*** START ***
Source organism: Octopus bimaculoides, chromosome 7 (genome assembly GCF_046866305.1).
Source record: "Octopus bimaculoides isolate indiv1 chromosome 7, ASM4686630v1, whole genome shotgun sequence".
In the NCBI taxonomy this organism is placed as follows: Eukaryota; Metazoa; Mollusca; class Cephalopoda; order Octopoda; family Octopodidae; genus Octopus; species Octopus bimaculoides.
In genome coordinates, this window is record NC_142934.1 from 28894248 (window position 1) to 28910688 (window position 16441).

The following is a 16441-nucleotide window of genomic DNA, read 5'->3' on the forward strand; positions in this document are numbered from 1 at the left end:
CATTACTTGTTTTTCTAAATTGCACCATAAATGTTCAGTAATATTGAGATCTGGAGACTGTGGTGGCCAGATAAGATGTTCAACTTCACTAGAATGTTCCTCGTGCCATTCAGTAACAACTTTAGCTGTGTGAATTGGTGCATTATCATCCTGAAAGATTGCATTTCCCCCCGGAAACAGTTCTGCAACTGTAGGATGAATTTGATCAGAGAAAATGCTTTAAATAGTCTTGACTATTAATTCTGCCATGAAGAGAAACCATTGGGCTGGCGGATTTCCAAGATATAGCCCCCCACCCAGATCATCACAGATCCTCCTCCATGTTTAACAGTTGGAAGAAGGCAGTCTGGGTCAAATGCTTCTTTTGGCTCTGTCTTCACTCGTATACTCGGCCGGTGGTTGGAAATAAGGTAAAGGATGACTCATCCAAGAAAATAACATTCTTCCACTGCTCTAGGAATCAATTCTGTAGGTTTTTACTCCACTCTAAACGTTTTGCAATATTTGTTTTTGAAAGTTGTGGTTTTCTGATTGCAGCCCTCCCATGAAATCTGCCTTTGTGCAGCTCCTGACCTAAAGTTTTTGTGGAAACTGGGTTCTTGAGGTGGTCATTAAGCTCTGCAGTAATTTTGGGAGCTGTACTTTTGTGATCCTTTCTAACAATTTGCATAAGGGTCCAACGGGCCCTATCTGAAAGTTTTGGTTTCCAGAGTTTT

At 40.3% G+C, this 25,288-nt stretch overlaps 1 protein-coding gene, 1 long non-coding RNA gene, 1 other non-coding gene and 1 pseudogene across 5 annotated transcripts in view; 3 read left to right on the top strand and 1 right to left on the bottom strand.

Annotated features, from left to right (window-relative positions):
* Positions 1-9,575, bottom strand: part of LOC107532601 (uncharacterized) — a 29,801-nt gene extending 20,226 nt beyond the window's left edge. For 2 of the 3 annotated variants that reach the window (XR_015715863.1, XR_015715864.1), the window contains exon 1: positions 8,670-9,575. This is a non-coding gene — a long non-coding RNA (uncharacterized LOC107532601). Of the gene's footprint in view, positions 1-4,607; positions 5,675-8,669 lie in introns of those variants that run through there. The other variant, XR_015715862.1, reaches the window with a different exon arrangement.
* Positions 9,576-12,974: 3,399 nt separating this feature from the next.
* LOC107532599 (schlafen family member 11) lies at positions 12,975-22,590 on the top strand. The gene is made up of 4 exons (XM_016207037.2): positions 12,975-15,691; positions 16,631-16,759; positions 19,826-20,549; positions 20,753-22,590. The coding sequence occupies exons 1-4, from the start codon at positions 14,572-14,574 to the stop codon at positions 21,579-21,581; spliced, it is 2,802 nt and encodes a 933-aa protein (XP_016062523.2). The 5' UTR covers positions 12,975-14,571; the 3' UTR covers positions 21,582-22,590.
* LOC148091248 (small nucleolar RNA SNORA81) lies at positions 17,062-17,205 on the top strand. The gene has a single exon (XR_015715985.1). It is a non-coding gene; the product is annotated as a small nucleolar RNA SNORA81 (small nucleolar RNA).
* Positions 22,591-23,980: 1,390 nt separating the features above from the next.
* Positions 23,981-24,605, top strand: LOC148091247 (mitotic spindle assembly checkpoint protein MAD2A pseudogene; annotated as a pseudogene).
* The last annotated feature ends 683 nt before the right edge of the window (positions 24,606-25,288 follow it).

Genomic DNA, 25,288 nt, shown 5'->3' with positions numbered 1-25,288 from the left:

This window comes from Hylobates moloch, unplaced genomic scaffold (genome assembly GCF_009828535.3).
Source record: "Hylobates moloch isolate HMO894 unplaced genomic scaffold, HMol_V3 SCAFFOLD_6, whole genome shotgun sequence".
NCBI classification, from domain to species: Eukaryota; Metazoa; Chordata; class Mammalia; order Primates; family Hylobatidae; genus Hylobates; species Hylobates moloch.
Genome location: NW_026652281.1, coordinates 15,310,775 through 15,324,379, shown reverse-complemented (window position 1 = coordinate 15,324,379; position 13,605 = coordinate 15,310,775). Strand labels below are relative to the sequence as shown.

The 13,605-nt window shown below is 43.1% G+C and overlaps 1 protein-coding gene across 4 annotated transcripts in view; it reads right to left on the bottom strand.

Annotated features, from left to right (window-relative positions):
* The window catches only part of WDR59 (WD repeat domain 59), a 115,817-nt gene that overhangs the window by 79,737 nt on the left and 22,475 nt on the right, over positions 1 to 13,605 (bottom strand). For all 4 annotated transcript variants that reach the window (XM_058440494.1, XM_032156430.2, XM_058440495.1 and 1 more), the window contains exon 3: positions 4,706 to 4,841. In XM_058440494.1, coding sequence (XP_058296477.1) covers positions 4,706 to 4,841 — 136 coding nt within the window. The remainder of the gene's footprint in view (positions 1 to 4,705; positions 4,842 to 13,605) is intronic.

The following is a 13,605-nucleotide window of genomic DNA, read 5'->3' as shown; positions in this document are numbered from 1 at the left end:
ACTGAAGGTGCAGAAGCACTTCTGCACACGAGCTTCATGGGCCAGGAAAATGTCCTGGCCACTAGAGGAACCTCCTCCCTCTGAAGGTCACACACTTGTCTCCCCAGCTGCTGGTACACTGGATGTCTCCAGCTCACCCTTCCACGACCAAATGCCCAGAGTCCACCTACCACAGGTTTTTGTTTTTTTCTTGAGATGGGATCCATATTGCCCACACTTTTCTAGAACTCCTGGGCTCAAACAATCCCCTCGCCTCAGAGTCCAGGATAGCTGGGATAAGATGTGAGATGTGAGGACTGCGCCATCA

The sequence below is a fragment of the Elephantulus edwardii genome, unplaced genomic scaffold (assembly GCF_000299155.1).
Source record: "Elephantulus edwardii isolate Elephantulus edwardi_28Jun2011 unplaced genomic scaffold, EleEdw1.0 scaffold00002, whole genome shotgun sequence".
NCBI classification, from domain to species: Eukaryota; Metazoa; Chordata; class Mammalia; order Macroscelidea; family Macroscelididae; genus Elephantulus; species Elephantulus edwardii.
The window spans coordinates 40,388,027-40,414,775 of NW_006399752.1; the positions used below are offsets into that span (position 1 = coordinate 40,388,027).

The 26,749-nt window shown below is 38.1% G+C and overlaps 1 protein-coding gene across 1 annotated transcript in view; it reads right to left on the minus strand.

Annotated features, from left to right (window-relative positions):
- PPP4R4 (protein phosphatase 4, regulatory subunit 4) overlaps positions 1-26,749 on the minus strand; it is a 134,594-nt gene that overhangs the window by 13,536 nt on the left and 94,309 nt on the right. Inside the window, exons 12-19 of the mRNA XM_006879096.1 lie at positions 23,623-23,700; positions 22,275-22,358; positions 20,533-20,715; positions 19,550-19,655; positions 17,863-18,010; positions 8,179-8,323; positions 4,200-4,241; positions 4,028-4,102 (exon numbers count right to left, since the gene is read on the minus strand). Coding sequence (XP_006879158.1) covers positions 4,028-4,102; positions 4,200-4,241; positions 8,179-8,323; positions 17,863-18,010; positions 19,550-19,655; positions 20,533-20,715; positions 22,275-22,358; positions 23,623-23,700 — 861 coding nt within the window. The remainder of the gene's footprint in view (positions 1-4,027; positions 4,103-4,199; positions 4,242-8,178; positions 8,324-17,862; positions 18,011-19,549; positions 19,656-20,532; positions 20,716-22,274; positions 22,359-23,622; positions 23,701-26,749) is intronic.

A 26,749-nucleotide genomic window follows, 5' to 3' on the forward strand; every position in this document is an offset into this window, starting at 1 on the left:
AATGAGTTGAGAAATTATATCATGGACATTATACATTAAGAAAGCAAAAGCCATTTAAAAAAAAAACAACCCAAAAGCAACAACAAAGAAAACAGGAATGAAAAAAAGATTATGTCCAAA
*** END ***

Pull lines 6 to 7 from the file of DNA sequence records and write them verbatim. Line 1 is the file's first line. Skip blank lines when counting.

CATTACTTGTTTTTCTAAATTGCACCATAAATGTTCAGTAATATTGAGATCTGGAGACTGTGGTGGCCAGATAAGATGTTCAACTTCACTAGAATGTTCCTCGTGCCATTCAGTAACAACTTTAGCTGTGTGAATTGGTGCATTATCATCCTGAAAGATTGCATTTCCCCCCGGAAACAGTTCTGCAACTGTAGGATGAATTTGATCAGAGAAAATGCTTTAAATAGTCTTGACTATTAATTCTGCCATGAAGAGAAACCATTGGGCTGGCGGATTTCCAAGATATAGCCCCCCACCCAGATCATCACAGATCCTCCTCCATGTTTAACAGTTGGAAGAAGGCAGTCTGGGTCAAATGCTTCTTTTGGCTCTGTCTTCACTCGTATACTCGGCCGGTGGTTGGAAATAAGGTAAAGGATGACTCATCCAAGAAAATAACATTCTTCCACTGCTCTAGGAATCAATTCTGTAGGTTTTTACTCCACTCTAAACGTTTTGCAATATTTGTTTTTGAAAGTTGTGGTTTTCTGATTGCAGCCCTCCCATGAAATCTGCCTTTGTGCAGCTCCTGACCTAAAGTTTTTGTGGAAACTGGGTTCTTGAGGTGGTCATTAAGCTCTGCAGTAATTTTGGGAGCTGTACTTTTGTGATCCTTTCTAACAATTTGCATAAGGGTCCAACGGGCCCTATCTGAAAGTTTTGGTTTCCAGAGTTTT

At 40.3% G+C, this 25,288-nt stretch overlaps 1 protein-coding gene, 1 long non-coding RNA gene, 1 other non-coding gene and 1 pseudogene across 5 annotated transcripts in view; 3 read left to right on the top strand and 1 right to left on the bottom strand.